The success, however, is uneven. Some types of cases show no improvement, or show improvement in some cities but not in others. Further, there is evidence that some regional sentencing differences have increased under the guidelines, particularly in drug trafficking cases. These results demonstrate the need for further exploration of the sources of these remaining disparities, and of what additional changes are needed to make fair and uniform sentencing attainable for all types of cases in all places.


To evaluate the guideline's success at reducing disparity we first must define the problem. A truism of sentencing research is that sentences should vary according to the seriousness of the crime and the dangerousness of the offender, but that "unwarranted disparity" is undesirable and unfair. Deciding what types of variations count as unwarranted disparity has been controversial, however. Most people readily agree that dissimilar treatment of similar offenders would be unwarranted, just as similar treatment of dissimilar offenders would improperly fail to reflect relevant distinctions among them. But this definition is purely formal, and thus incomplete, because it does not tell us the proper criteria for classifying offenders as similar or dissimilar.(3)

Treating offenders differently based on a legally impermissible ground, such as race, results in the clearest case of unwarranted disparity--discrimination.(4) Discrimination may reflect intentional or conscious bias toward a group, or be a result of the distorting effects on rational judgment of unconscious stereotypes or fears. Either way, it is the most onerous type of unwarranted disparity and sentencing reform was clearly designed to eliminate it.(5) But discrimination is not the only type of unwarranted disparity.

To most people, different treatment based on any factor that is irrelevant to the rules and purposes of sentencing--so-called "extralegal" factors, such as an offender's physical appearance--is unwarranted. The most common statistical approaches used to study disparity, multiple regression and related analyses, are compatible with this definition. In this research, as many of the legally relevant factors as is practically possible are measured for a large sample of cases, along with additional factors that are not legally relevant but that may help explain the sentences imposed.(6) These explanatory factors are then statistically correlated with one or more outcome measures, typically whether the offender received probation or imprisonment and the length of any prison term imposed. The amount of variation in sentences that is correlated with the legally relevant factors is statistically removed, or "controlled for," and the remaining variation is examined.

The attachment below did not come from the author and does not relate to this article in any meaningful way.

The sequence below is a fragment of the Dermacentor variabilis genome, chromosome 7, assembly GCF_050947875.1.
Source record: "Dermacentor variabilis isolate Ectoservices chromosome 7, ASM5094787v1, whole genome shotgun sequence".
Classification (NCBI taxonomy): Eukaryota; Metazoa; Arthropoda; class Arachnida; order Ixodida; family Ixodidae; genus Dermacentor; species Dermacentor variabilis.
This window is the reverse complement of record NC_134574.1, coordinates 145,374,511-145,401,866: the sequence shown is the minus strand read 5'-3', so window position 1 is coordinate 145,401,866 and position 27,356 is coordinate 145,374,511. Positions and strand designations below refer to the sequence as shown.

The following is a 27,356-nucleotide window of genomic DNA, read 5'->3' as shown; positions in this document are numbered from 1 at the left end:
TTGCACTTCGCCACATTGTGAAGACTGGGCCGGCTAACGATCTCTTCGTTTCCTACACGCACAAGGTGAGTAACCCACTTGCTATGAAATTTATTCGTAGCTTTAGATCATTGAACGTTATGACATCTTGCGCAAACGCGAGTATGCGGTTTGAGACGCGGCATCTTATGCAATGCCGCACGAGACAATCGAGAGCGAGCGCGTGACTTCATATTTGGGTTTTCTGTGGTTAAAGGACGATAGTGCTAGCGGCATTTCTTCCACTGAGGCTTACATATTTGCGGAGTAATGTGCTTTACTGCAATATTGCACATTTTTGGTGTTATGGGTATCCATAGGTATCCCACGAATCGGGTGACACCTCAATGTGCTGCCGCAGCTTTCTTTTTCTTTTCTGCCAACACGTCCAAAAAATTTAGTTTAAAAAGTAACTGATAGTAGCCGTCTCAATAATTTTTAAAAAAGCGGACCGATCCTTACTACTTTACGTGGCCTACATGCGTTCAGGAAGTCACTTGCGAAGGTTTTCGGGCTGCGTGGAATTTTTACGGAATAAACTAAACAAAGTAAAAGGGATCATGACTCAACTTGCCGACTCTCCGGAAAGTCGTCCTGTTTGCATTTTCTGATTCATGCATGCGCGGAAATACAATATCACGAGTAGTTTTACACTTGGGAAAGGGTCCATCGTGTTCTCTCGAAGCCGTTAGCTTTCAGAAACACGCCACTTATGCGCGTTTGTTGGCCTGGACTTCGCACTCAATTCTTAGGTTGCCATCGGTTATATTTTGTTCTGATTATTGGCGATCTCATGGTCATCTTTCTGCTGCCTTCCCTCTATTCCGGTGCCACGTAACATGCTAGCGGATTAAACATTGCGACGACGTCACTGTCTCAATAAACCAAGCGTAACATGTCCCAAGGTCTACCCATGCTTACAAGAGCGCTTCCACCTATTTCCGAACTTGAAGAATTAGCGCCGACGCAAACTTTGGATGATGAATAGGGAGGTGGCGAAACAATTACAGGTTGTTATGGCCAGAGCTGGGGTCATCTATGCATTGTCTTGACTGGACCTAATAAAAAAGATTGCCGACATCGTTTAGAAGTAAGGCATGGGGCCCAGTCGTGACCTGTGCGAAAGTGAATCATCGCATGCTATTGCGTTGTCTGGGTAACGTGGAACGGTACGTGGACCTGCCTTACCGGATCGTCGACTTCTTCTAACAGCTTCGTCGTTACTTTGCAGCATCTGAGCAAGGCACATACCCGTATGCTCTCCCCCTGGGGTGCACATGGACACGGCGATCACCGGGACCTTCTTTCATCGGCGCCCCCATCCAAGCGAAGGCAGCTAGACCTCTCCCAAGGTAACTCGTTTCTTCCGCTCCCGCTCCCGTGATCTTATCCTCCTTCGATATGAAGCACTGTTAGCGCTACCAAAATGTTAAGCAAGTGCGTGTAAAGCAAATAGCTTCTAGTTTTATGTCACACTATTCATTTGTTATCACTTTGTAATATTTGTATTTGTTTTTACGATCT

For example, it may be that, on average, offenders receive six months more prison time for each prior conviction. The variation in sentences correlated with prior convictions is subtracted from the outcome measure, and the remaining variation in prison lengths is examined to determine what it correlates with. This process is repeated for all of the legally relevant factors. If the remaining variation correlates with an impermissible factor, such as race, the data are consistent with discrimination in sentencing. Other types of unwarranted disparity are suggested if factors such as the region in which the case was prosecuted are correlated with sentences. Variation that is not accounted for by any of the factors in the model may also be taken as a measure of unwarranted disparity, although other problems affect this measure.(7)